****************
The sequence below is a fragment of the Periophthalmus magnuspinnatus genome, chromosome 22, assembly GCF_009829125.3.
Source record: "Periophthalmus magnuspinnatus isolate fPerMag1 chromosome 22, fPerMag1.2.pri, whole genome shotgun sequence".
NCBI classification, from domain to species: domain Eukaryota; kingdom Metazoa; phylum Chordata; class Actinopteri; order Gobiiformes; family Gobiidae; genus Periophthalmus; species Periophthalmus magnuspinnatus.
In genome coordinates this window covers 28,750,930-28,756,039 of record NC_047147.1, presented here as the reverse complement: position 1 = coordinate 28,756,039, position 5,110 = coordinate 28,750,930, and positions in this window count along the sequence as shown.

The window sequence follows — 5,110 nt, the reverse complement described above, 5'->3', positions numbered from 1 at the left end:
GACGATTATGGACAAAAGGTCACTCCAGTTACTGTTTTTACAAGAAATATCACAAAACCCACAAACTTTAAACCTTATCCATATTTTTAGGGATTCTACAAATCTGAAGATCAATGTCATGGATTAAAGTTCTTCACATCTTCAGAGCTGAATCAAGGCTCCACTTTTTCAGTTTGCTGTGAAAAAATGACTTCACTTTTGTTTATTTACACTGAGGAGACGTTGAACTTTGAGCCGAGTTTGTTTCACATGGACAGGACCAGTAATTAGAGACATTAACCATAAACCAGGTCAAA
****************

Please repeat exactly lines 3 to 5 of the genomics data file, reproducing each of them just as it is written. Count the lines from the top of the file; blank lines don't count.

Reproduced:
NCBI classification, from domain to species: domain Eukaryota; kingdom Metazoa; phylum Chordata; class Actinopteri; order Gobiiformes; family Gobiidae; genus Periophthalmus; species Periophthalmus magnuspinnatus.
In genome coordinates this window covers 28,750,930-28,756,039 of record NC_047147.1, presented here as the reverse complement: position 1 = coordinate 28,756,039, position 5,110 = coordinate 28,750,930, and positions in this window count along the sequence as shown.

The window sequence follows — 5,110 nt, the reverse complement described above, 5'->3', positions numbered from 1 at the left end: